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Mail-In Voting Complicates Oregon Picture

The battle for the Democratic party's presidential nomination continued Tuesday as Oregon and Kentucky primary results flowed in.

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By Alec MacGillis
Washington Post Staff Writer
Tuesday, May 20, 2008

Sen. Barack Obama's 75,000-person rally in Portland on Sunday was one of the largest events of his campaign and among the largest political gatherings in the country's recent history. But the electoral boost he will get from the rally -- and news coverage of it -- may be less than one might expect, because tens of thousands of Oregonians had already mailed in their votes.

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Oregon is the only state to have adopted 100 percent vote-by-mail balloting, a system that comes with several potential ramifications for a primary that may help determine how much longer Sen. Hillary Rodham Clinton battles on.

Many voters returned their ballots soon after they were sent out on May 1, meaning that they were unaffected by the final weeks of campaigning, in which Obama spent much more time in the state than Clinton did.

There is also the question of exit polls, which have loomed large as candidates have sought not only to win elections but also to prove their strength with key groups of voters. A polling firm will be calling voters to try to get the same demographic and opinion data that it gets from voters who leave precincts in other states, but it remains to be seen how much weight the results will be given.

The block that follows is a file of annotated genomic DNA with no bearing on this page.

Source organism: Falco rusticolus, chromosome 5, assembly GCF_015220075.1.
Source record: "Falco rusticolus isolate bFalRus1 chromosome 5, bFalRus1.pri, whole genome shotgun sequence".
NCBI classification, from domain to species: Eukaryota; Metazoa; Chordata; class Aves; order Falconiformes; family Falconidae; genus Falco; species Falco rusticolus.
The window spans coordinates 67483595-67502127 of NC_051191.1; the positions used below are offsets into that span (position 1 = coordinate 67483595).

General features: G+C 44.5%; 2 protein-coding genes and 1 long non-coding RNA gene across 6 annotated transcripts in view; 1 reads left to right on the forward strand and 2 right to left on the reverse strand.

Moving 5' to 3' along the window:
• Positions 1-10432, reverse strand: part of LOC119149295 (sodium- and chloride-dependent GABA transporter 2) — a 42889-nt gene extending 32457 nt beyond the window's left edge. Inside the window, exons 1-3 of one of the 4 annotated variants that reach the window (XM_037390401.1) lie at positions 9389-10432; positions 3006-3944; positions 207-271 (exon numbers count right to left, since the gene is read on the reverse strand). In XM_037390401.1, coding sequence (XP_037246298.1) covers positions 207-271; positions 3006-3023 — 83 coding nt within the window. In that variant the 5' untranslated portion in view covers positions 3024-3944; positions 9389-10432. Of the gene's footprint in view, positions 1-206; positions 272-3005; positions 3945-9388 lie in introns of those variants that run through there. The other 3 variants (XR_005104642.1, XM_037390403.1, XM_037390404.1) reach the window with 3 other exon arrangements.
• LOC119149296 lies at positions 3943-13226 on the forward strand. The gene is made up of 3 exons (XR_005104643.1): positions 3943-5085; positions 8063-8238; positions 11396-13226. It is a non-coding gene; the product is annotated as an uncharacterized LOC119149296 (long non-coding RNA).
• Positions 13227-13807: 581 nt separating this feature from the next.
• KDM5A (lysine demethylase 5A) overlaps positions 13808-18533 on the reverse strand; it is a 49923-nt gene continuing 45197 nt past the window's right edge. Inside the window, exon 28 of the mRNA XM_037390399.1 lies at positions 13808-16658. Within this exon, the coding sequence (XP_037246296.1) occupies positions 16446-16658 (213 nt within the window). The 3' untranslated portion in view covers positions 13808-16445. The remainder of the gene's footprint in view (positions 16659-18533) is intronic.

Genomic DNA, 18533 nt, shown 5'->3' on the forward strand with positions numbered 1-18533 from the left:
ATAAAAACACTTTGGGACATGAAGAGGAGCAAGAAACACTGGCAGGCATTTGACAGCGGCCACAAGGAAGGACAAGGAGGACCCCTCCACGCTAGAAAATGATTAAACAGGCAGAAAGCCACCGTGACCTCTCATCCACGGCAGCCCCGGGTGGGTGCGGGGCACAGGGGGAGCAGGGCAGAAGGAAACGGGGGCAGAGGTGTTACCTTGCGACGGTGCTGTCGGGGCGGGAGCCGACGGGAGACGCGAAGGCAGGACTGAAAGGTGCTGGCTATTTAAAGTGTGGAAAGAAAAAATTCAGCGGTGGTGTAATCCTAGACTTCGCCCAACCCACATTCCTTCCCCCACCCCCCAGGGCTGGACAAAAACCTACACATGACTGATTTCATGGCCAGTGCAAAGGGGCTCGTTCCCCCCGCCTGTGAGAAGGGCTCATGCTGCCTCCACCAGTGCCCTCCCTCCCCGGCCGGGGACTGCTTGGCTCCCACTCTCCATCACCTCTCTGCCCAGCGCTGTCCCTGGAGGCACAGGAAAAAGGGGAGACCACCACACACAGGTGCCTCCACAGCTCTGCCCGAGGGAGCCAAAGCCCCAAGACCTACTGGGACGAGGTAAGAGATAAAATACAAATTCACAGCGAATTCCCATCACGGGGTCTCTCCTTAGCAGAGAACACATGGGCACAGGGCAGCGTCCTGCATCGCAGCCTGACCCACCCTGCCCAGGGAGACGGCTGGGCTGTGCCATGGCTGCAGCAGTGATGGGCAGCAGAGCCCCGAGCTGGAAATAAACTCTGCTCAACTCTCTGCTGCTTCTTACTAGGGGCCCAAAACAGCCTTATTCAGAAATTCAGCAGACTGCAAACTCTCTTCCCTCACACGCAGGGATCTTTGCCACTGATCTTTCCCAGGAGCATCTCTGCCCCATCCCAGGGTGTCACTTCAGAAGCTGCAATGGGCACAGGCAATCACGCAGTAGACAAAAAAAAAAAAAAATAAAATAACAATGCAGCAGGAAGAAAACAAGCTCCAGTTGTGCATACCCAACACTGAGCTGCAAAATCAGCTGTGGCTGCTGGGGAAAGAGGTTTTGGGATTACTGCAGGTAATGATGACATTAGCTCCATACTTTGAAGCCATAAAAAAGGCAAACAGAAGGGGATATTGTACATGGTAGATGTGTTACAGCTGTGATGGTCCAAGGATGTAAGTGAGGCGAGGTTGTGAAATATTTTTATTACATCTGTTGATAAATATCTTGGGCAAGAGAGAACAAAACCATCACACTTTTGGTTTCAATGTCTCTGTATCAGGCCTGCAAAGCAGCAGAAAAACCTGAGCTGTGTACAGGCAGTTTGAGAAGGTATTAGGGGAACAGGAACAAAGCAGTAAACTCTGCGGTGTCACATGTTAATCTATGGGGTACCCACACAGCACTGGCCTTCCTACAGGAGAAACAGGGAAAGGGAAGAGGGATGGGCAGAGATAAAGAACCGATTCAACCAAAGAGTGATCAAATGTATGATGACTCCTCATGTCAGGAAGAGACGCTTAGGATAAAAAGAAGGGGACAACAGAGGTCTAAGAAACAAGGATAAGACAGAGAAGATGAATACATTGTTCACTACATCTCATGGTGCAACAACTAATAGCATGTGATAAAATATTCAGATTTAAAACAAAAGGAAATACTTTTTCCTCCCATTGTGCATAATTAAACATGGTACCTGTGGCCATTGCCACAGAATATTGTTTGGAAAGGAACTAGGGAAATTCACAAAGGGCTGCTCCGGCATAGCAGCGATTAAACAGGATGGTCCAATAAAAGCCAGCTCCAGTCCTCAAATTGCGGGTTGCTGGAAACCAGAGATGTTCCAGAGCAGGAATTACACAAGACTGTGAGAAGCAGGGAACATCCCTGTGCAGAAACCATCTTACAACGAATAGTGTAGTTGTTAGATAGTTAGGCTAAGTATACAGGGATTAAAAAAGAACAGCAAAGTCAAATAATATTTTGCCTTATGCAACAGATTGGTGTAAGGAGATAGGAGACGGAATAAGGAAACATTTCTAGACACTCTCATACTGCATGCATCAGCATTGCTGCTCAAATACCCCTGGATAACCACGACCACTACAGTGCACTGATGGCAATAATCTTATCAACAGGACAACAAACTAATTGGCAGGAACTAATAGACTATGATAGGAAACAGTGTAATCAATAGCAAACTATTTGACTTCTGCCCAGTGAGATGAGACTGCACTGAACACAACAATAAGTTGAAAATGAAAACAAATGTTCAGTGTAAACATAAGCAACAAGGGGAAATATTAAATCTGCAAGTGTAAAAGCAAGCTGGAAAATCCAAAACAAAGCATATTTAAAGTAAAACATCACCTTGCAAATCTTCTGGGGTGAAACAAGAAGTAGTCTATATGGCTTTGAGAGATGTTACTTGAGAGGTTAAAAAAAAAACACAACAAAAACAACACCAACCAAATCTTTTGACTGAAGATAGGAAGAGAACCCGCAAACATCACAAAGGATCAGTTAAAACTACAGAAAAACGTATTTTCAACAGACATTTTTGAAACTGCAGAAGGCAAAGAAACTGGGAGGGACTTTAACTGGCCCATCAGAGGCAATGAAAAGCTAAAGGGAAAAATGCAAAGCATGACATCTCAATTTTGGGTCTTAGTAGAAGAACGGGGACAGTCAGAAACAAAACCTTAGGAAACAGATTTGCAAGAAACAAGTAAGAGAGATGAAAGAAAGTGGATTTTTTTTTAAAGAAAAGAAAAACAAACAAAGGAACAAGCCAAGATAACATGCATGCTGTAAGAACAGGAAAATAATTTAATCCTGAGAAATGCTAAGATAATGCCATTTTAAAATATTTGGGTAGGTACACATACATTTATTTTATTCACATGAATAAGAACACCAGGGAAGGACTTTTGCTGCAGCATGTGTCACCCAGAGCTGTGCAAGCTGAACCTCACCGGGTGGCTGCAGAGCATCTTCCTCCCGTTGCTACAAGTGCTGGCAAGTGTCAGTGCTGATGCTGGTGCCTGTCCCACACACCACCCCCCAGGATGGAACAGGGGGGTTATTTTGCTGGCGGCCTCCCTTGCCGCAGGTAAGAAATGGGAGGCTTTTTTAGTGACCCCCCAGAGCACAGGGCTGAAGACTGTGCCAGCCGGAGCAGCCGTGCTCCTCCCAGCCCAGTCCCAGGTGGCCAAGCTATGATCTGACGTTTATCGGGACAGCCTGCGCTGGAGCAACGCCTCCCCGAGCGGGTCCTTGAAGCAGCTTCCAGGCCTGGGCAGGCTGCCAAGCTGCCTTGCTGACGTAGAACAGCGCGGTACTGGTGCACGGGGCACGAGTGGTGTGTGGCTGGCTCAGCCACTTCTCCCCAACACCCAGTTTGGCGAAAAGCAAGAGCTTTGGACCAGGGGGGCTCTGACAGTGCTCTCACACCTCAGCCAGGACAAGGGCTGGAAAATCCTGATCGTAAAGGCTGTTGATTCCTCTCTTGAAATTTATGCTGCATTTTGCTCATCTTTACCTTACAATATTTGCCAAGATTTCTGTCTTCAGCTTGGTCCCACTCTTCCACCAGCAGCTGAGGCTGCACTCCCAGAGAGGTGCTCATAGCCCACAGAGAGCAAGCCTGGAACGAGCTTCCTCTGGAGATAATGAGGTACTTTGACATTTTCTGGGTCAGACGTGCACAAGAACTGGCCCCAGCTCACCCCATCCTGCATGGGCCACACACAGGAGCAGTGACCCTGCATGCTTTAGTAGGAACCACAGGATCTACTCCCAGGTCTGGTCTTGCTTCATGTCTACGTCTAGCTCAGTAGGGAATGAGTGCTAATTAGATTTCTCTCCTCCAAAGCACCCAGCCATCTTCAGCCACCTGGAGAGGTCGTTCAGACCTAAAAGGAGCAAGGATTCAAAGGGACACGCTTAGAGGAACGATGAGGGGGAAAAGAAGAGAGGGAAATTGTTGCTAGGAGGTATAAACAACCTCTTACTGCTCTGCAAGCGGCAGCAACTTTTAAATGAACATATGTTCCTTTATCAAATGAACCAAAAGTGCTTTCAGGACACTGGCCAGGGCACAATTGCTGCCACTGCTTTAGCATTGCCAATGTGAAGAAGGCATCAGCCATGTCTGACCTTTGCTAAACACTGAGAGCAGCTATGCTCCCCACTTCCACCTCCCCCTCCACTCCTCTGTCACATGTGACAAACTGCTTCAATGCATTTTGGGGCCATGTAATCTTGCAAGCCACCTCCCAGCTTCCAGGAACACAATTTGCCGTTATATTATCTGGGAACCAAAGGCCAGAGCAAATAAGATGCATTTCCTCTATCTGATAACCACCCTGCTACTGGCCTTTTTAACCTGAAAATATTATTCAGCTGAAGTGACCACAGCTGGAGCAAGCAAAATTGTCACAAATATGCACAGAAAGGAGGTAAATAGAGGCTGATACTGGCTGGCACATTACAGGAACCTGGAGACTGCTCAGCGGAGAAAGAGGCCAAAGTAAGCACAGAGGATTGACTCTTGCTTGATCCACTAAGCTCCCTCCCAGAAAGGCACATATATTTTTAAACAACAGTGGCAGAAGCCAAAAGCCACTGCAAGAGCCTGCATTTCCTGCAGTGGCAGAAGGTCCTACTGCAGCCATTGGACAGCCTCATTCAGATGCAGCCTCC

Finally, there is the matter of potential glitches. One has already arisen. Tens of thousands of Oregonians switched their registration from Republican or unaffiliated so they could vote in the Democratic primary. But many switched so close to the April 29 deadline that election officials had already prepared ballots to send to them under their previous registrations. Pulling out those ballots would have been too arduous for most counties, so 33,500 voters received ballots for both parties.

State officials insist this won't be a problem. The scanners that will be used to count the ballots -- all counting is done on the day of the election-- are designed to only count the ballots that are in accord with the voter's new registration status. Another concern is that some voters may have been confused and used the wrong ballot, or none at all.


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